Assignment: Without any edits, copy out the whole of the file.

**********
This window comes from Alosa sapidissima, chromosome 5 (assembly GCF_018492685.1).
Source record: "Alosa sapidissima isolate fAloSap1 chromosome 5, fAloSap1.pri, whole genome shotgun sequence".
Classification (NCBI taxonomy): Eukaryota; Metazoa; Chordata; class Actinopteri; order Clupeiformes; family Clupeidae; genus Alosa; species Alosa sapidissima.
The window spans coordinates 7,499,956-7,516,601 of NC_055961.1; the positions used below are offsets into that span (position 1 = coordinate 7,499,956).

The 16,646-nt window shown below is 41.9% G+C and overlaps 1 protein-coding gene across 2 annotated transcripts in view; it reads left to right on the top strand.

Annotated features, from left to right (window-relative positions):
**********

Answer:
This window comes from Alosa sapidissima, chromosome 5 (assembly GCF_018492685.1).
Source record: "Alosa sapidissima isolate fAloSap1 chromosome 5, fAloSap1.pri, whole genome shotgun sequence".
Classification (NCBI taxonomy): Eukaryota; Metazoa; Chordata; class Actinopteri; order Clupeiformes; family Clupeidae; genus Alosa; species Alosa sapidissima.
The window spans coordinates 7,499,956-7,516,601 of NC_055961.1; the positions used below are offsets into that span (position 1 = coordinate 7,499,956).

The 16,646-nt window shown below is 41.9% G+C and overlaps 1 protein-coding gene across 2 annotated transcripts in view; it reads left to right on the top strand.

Annotated features, from left to right (window-relative positions):